But God proves his love for us in that while we
still were sinners Christ died for us.
Love is patient; love is kind; love is not envious or boastful or arrogant or rude. It does not insist on its own way; it is not irritable or resentful; it does not rejoice in wrongdoing, but rejoices in the truth.
It bears all things, believes all things, hopes all things, endures all things.
1 Corinthians 13:4-7
Brothers Alex Kendrick (director) and Stephen Kendrick (co-screenwriter) newest film, set in the small city of Albany Georgia, is far better than their Facing the Giants. The story of a couple heading for the divorce court— firefighter Caleb (Kirk Cameron) and Catherine Holt (Erin Bethea)—it shows that it is the little things in day to day relationships, not just some dramatic act of adultery, that eat away at a relationship—and which, as in Catherine’s case, can weaken one’s resolve to resist the temptation of adultery. The film, making no attempt to downplay its Christian framework, has been embraced by church audiences but largely rejected by secular critics, a notable exception being the critic for the New York TIMES.
Caleb comes across as a thoughtless husband wrapped up in his own demanding job and dream of owning an expensive boat. He shows no understanding for the pressures that Catherine is under at the hospital where she serves as the head of public relations. He expects her to deal with housekeeping chores, meal preparation, and shopping, and talks about “my money” when finances come up in their frequent arguments. He also has a hair-trigger temper, but fortunately channels his anger into hitting with a baseball bat their garbage can, rather than Catherine. A running joke throughout the movie is his elderly neighbor watching him in bewilderment. On her part, Catherine seems to take no interest in his work or understand the dangers that confront Caleb.
Caleb is fortunate in that there are two persons available to mentor him. The first is his lieutenant at the firehouse Michael Simmons (Ken Bevel), whose marriage has been through the fire and emerged the stronger for it. It is during a conversation with Michael that the following exchange takes place: “Marriage isn’t fireproof,” Caleb observes, to which his friend replies, “Fireproof doesn’t mean the fire will never come. It means when the fire comes that you will be able to withstand it.”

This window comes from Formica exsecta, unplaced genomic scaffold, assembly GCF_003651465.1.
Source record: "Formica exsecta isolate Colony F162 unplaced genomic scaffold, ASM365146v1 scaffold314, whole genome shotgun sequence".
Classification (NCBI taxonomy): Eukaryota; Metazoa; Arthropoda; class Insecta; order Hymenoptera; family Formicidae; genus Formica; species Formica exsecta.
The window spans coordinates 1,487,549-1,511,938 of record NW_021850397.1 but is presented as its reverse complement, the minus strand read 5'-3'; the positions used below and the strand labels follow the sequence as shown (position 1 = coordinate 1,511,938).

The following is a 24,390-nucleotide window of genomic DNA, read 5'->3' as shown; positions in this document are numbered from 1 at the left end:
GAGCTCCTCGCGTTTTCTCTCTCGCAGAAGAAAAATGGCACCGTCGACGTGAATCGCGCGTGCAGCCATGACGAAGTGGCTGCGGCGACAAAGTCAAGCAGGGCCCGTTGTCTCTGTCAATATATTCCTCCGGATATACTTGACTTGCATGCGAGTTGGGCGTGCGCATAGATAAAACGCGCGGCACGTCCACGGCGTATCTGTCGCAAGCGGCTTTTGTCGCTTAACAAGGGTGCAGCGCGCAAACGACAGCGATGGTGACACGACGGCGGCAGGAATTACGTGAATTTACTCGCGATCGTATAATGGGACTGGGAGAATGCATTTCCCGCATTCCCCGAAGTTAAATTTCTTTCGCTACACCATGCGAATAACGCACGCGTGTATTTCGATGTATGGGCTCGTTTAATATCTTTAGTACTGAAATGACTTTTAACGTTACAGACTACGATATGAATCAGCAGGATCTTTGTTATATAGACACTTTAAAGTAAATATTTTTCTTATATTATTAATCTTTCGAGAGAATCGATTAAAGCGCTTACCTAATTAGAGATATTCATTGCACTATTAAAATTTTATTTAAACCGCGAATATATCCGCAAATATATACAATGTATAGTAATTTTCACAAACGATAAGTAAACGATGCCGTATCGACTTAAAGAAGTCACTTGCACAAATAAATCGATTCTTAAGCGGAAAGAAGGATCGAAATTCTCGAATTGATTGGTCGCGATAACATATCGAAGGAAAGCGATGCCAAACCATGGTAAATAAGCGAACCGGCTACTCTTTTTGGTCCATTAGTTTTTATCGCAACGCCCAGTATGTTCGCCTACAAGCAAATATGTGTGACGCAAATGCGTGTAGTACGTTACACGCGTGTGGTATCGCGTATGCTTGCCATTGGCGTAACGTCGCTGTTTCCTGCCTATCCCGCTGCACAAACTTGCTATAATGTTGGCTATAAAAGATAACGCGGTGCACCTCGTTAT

His second mentor, who directly intervenes, is his father John Holt (Harris Malcom), living a four hour drive away. He challenges his son to delay divorce proceedings so that he can try what he calls “The Love Dare.” Requiring forty days, this consists of a hand-written book with a suggestion to try each day, such as not responding in a negative way for the entire day, listening to the other, doing an unexpected, kind act for the other—and to keeping a log or journal for each day. This, of course, proves difficult, especially when Catherine responds in suspicion, her hospital friends advising her that Caleb is just trying to manipulate her so he can obtain a more favorable divorce settlement. And then there is also the attention that a young doctor is paying her, something that she has not received at home for a long time.
The forty day process plays out amidst fiery rescues during Caleb’s time on duty, frequent conversations with his father and Michael, and Catherine’s growing attraction to the doctor. That the 40 day process requires a commitment to Christ can be debated, but that both will have to change and learn the meaning of what the apostle Paul wrote in 1 Cor. 13:4-7 I believe is beyond dispute. My chief criticism is that the film presents a very individualistic view of the Christian faith, that is, that believing is between the individual and God with little need for a community, the church entering the picture only at the end of the film. Nonetheless, this would be a good movie for church groups, especially young adults, to see and discuss in regard to their own relationships.
One final note: I was delighted to see that Caleb’s good friend and model for a successful husband is an African American. Also, one of two comic characters, both rookie firefighters, is an African American, the two being fully accepted by the other members at the station. This is in stark contrast to the situation existing in Albany during the Civil Rights era, when that city was the scene of a bitter, often violent, struggle against segregation. (See Andrew Young’s book An Easy Burden in which he devotes almost 20 pages to what he calls “The Albany Movement.” ) The film is evidence that some things have changed for the better in American society. Another positive note: the film was produced by the pastors and congregation of a Baptist church. Instead of attacking Hollywood for its films, this is a group that is taking positive action to bring God into the entertainment industry—and it is good to see that other churches (the film’s main audience) are responding by going to the theaters and supporting the effort.